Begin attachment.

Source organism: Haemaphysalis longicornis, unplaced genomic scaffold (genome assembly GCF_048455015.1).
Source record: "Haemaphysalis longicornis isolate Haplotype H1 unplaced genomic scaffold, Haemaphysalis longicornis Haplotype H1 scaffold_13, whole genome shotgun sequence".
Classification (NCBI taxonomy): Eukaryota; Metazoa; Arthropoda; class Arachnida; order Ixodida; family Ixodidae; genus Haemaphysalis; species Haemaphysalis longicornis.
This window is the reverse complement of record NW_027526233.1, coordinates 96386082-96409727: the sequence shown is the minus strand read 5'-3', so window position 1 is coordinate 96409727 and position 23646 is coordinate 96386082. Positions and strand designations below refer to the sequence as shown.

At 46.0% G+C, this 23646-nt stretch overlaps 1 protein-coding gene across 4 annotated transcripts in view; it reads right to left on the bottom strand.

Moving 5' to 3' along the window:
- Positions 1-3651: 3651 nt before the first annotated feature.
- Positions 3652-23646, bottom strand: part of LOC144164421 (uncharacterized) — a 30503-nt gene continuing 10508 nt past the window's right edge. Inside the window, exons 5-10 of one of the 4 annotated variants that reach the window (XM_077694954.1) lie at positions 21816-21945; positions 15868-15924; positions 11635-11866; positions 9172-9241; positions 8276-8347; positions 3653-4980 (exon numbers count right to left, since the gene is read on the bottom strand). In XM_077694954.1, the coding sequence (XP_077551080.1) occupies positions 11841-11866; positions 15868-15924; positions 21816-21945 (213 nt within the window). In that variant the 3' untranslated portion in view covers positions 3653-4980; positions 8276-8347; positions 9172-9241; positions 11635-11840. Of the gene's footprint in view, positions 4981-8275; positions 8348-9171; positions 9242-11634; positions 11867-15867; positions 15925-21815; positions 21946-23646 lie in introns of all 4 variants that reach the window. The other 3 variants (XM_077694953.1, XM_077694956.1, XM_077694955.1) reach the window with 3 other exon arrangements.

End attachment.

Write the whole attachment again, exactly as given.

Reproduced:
Source organism: Haemaphysalis longicornis, unplaced genomic scaffold (genome assembly GCF_048455015.1).
Source record: "Haemaphysalis longicornis isolate Haplotype H1 unplaced genomic scaffold, Haemaphysalis longicornis Haplotype H1 scaffold_13, whole genome shotgun sequence".
Classification (NCBI taxonomy): Eukaryota; Metazoa; Arthropoda; class Arachnida; order Ixodida; family Ixodidae; genus Haemaphysalis; species Haemaphysalis longicornis.
This window is the reverse complement of record NW_027526233.1, coordinates 96386082-96409727: the sequence shown is the minus strand read 5'-3', so window position 1 is coordinate 96409727 and position 23646 is coordinate 96386082. Positions and strand designations below refer to the sequence as shown.

At 46.0% G+C, this 23646-nt stretch overlaps 1 protein-coding gene across 4 annotated transcripts in view; it reads right to left on the bottom strand.

Moving 5' to 3' along the window:
- Positions 1-3651: 3651 nt before the first annotated feature.
- Positions 3652-23646, bottom strand: part of LOC144164421 (uncharacterized) — a 30503-nt gene continuing 10508 nt past the window's right edge. Inside the window, exons 5-10 of one of the 4 annotated variants that reach the window (XM_077694954.1) lie at positions 21816-21945; positions 15868-15924; positions 11635-11866; positions 9172-9241; positions 8276-8347; positions 3653-4980 (exon numbers count right to left, since the gene is read on the bottom strand). In XM_077694954.1, the coding sequence (XP_077551080.1) occupies positions 11841-11866; positions 15868-15924; positions 21816-21945 (213 nt within the window). In that variant the 3' untranslated portion in view covers positions 3653-4980; positions 8276-8347; positions 9172-9241; positions 11635-11840. Of the gene's footprint in view, positions 4981-8275; positions 8348-9171; positions 9242-11634; positions 11867-15867; positions 15925-21815; positions 21946-23646 lie in introns of all 4 variants that reach the window. The other 3 variants (XM_077694953.1, XM_077694956.1, XM_077694955.1) reach the window with 3 other exon arrangements.